The transistor characteristics were investigated in a continuous-flow cryostat with the sample in helium at 10 mbar using a Keithley 6430 source measurement unit with remote amplifier. Characterization of the contact properties was done in a Lakeshore probe station in vacuum using a 4-probe set-up using an Agilent E5270B measurement frame with 4 E5287A high-resolution source measurement modules and an Agilent E4980A LCR meter.
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The work was supported by the DFG through SFB953 and the cluster of excellence EAM. We thank Thomas Seyller for experimental support and fruitful discussions.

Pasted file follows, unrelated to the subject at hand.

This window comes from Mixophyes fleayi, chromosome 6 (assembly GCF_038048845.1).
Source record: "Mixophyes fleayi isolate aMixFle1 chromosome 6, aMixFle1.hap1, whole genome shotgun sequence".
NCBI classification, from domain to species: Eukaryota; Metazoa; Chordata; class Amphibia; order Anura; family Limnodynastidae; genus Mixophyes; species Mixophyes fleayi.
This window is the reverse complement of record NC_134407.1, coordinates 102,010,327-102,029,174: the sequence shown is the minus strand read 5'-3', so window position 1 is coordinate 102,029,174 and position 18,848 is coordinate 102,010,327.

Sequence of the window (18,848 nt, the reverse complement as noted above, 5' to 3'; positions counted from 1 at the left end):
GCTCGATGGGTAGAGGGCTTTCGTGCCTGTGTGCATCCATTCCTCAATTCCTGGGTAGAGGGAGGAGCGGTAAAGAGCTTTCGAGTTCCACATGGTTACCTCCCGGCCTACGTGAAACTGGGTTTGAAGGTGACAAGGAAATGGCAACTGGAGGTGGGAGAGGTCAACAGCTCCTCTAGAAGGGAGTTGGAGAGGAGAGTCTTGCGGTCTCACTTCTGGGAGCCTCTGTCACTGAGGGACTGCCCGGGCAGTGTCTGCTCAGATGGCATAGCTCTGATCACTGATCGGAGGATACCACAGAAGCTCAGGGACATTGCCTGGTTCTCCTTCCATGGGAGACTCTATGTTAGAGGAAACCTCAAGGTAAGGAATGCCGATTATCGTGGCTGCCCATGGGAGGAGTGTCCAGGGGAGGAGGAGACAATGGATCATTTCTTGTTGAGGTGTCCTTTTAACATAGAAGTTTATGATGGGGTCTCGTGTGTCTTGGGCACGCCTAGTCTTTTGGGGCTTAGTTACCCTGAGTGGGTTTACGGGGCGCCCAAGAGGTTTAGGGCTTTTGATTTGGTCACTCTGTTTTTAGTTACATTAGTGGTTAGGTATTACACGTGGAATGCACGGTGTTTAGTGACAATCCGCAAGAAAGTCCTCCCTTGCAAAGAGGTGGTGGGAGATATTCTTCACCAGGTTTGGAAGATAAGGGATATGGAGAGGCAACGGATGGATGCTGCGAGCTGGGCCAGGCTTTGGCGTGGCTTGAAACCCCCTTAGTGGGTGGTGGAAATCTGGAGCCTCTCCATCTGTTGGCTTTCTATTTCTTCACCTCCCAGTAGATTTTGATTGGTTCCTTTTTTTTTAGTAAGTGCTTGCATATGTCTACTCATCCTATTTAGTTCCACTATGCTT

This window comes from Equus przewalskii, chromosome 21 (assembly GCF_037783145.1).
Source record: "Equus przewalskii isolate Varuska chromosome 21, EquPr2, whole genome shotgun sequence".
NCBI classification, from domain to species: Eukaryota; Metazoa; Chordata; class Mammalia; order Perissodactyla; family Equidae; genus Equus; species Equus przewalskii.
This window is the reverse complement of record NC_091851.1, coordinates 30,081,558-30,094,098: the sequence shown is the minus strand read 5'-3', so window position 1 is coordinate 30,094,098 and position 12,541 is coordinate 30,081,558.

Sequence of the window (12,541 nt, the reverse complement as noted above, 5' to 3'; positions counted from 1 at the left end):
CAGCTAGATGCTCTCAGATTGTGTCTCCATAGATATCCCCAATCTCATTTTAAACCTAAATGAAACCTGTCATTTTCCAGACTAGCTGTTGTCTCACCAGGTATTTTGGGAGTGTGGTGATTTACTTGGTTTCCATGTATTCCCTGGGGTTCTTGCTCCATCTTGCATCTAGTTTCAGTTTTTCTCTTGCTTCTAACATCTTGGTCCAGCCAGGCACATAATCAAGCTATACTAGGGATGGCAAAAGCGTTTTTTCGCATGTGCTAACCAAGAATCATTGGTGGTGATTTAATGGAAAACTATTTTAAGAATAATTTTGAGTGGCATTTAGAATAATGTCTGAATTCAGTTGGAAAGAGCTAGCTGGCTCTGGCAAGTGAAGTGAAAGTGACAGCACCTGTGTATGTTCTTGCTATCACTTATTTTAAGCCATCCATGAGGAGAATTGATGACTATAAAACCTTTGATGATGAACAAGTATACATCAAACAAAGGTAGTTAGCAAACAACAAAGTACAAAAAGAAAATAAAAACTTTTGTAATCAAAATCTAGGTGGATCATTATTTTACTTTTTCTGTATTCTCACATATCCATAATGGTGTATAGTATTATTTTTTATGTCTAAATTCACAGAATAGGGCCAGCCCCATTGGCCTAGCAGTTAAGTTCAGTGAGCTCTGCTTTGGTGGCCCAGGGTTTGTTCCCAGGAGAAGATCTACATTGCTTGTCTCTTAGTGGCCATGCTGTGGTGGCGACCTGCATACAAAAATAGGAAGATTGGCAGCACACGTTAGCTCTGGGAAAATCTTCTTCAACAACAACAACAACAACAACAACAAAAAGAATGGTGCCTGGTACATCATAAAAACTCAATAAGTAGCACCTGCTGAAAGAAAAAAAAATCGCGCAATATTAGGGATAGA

The authors declare no competing financial interests.
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Hertel, S., Waldmann, D., Jobst, J. et al. Tailoring the graphene/silicon carbide interface for monolithic wafer-scale electronics. Nat Commun 3, 957 (2012). https://doi.org/10.1038/ncomms1955